We were about to leave the house for a night out with friends. My husband hollered that we'd be late if we didn't get going. I hollered back that I was ready. Really, I was standing in the bedroom, half-dressed, with my back to the full-length mirror, twisting my upper torso as far to the rear as possible. I craned my neck to catch a glimpse of my posterior. Did it stick out too far in these jeans? Ugh. Yes. I dumped the offending jeans on a growing pile of discarded outfits and grabbed some shorts instead.
Again, I went to the mirror. Again, I contorted my body. This time the rear view was better. But did these shorts adequately conceal the burgeoning cellulite along the back of my thighs? Another loud summons from my husband convinced me that they did.
I grabbed my purse and rushed out the door, biting back the question I so desperately wanted to ask: "Do I look fat in these?"
Fairy tale vs. reality
"Mirror, mirror on the wall, who's the fairest of them all?" We learn that rhyme as children. And sadly, that's when many of us decide the "happily ever afters" are for the beautiful people; the rest of us must struggle with a more troll-like reality.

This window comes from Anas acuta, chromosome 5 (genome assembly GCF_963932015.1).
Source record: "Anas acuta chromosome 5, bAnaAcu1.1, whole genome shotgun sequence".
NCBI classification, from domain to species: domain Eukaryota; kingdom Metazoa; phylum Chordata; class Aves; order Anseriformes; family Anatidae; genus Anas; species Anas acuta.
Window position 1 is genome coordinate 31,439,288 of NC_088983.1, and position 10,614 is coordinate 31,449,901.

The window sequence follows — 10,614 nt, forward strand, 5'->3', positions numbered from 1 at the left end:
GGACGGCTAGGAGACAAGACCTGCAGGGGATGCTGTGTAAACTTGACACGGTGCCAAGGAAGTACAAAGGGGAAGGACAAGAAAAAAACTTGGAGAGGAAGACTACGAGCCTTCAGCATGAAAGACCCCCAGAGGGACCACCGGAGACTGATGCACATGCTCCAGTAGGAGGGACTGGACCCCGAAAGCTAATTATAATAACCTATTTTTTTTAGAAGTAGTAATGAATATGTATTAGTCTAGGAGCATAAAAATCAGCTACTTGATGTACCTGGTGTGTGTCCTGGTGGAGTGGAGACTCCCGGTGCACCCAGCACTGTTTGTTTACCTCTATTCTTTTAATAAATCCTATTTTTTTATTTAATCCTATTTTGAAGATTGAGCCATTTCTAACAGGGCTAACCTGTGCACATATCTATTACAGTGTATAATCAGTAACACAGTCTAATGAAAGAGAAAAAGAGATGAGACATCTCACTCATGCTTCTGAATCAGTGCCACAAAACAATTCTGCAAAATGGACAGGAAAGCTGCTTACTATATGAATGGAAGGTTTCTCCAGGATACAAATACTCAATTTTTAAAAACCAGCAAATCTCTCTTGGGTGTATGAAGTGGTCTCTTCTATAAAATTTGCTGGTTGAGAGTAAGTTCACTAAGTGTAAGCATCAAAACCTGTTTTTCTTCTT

But eventually we grow up, and something magical happens. We find our special mate, the one God prepared just for us. We say our vows and embark on our own "happily ever afters." Nothing left to fear from our Ugly Duckling days, right?
Maybe. For many of us, that old connection between appearance and self-worth is hard to break. Ask any woman who's ever taped a picture of a swimsuit model to her refrigerator in an attempt to resist leftover cheesecake. Or any man who has quickly surfed past the television commercial where a guy with washboard abs demonstrates a home workout machine.
The fact is, images of the "perfect" body abound in our culture. If we allow ourselves to be influenced by a preoccupation with good looks, physical appearance can become a source of insecurity not only in our minds but in our marriages as well.
In his book Women Are Always Right and Men Are Never Wrong (Word), conference speaker Joey O'Connor puts it this way: "Despite all the beauty and glamour we see in magazines, on television commercials and in movies, physical fitness is no measure for a healthy marriage. A healthy marriage is characterized by how husbands and wives honor and respect each other, regardless of physical appearances."
O'Connor refers to the message of 1 Samuel 16:7: "Man looks at the outward appearance, but the Lord looks at the heart." Then he asks two vital questions: "Whose standards do you use to define beauty and attraction in your marriage? Do you judge your spouse based on outward appearance or by what's in his or her heart?"